How do you raise your visibility and become more valued at work in times like these – when things seem dark with the potential to get worse?

I’ve been through my share of recessions and seen people’s careers rise and fall based on how they responded to the challenging situations.

The biggest mistake people make is to fear the worst, hunker down and play small. But when you focus on avoiding the negative, it doesn’t bring the energy needed to be visible in a career-enhancing way.

The key to raising your profile is to be intentional in your approach.

How you respond in a downturn determines your future

In times like these, the best thing to do is focus on creating value. When everyone is fearful, pulling back and waiting for things to change, creating value allows you to raise your visibility with your stakeholders. And that can open the door to opportunities.

Here are three steps you can take to create value and be more visible in a downturn:

  1. Tap into your curiosity
  2. Learn new things
  3. Communicate what you’ve discovered

Tap into your curiosity

When the environment feels challenging and even negative, it’s easy to discount new ideas or opportunities. The temptation is to stick to what you know, turn inward and avoid taking risk.

But while it’s a natural instinct to hunker down or run and hide when things get challenging, it’s a mistake to give in to fear.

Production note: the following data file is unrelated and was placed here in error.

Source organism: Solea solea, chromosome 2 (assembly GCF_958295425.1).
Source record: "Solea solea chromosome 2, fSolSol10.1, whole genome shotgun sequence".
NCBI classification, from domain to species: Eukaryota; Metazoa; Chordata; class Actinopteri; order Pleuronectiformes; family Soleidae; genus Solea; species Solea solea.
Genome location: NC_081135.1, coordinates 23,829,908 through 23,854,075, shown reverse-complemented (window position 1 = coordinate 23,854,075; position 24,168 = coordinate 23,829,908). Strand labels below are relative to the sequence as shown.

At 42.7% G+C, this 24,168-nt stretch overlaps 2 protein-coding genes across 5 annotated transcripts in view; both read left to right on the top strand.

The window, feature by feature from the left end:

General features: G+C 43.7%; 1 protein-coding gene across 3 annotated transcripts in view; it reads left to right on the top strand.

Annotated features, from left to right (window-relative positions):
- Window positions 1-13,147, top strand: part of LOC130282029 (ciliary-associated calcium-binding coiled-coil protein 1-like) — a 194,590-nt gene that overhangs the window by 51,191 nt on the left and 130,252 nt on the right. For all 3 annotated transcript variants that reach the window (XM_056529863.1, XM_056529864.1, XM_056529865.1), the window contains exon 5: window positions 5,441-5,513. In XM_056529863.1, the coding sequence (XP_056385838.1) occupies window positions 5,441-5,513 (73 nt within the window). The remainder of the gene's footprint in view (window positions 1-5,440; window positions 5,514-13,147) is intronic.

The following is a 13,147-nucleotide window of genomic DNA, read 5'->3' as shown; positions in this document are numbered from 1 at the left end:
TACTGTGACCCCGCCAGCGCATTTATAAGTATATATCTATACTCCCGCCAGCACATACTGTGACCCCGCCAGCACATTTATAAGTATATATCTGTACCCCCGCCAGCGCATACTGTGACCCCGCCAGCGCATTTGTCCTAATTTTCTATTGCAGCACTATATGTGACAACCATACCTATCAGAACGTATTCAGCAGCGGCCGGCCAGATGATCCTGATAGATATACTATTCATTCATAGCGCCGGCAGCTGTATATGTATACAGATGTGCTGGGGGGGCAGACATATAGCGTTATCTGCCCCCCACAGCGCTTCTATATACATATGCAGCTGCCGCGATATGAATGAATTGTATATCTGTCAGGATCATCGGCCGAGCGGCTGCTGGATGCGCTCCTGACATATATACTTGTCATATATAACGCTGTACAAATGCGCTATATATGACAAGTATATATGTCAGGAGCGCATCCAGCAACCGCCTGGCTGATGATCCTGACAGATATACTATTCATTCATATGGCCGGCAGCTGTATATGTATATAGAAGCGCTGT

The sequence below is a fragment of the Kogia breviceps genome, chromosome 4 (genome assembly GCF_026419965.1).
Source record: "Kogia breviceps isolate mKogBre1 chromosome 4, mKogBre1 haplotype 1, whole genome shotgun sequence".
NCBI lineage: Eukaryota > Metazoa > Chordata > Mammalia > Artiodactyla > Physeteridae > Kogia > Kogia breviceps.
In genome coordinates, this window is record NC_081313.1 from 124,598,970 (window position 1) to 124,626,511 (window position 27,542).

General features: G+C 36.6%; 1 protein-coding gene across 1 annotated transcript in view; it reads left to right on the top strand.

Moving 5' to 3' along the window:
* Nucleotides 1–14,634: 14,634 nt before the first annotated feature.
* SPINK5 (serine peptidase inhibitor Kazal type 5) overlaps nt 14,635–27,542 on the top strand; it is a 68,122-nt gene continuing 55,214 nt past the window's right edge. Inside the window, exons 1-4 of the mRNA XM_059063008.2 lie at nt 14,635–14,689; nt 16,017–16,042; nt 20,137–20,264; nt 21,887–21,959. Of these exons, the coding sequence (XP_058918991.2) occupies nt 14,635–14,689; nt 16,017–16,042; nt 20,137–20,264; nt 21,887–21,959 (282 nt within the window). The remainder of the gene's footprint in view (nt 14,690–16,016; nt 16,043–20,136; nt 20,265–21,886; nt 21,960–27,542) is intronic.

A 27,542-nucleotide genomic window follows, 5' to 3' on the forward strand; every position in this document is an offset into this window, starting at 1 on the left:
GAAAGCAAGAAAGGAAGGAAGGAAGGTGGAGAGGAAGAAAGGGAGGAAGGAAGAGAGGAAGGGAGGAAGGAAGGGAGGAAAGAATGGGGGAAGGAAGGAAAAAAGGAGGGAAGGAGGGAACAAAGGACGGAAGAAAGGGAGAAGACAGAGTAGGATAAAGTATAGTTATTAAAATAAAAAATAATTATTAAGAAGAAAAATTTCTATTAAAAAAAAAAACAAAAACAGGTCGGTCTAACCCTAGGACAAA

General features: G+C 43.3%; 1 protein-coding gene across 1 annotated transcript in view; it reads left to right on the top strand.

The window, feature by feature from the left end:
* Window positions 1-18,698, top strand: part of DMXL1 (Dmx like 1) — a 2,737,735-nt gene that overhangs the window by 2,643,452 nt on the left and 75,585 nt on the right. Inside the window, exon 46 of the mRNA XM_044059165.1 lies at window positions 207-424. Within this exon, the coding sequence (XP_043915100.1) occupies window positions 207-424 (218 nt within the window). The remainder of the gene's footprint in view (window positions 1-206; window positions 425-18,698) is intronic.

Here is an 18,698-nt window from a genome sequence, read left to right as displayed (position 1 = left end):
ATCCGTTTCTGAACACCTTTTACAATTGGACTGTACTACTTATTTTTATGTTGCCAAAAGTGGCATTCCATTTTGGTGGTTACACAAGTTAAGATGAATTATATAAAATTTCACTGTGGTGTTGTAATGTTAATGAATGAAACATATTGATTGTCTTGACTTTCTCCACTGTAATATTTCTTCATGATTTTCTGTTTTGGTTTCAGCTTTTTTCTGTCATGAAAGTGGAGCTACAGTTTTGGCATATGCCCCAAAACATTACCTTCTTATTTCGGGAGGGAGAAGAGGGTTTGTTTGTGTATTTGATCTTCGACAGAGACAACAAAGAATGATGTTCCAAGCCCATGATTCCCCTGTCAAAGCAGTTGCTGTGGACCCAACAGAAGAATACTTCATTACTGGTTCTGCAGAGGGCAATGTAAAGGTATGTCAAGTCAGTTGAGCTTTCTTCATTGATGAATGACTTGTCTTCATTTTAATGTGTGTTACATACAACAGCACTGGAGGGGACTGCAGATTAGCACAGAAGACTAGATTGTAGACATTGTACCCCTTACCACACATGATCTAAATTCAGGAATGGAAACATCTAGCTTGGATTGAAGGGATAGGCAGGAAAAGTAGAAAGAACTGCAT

Instead, the best thing you can do is to tap into your curiosity, be courageous and try something new. Whether it’s experimenting with a new way of doing what you already do or starting a whole new line of exploration, you create positive momentum when you take action.

Like the time I said yes to being on a panel that led to meeting someone who offered me an exciting new role. And the time I joined a non-profit board and discovered I didn’t like being an advisor and still wanted to be in the trenches doing things.

You don’t have to make sweeping changes. Just take a small step to check out a new possibility and see where it takes you. Even if you try out 20 new things and end up pursuing just a couple of them, you win because you’ve opened yourself to new experiences and learned.

And you might just uncover an opportunity you’re really excited about.

Which brings us to the second step.

Learn new things

Downturns and challenging times are the perfect moment to invest in yourself. If there’s a skill you’ve been wanting to develop, this is a great time to take a step toward learning it.

If there are people you’d like to get to know, it’s an ideal time to reach out and learn about them while most people are distracted by their own issues.

What you choose to learn depends on what’s of greatest interest and value to you. What would you find joyful and motivating to learn about? What skills will set you and your organization up for future success?

It could be learning to be a great public speaker so you can raise your profile and be seen as a confident executive. Or developing your leadership skills so you’re seen as ready for that next promotion opportunity.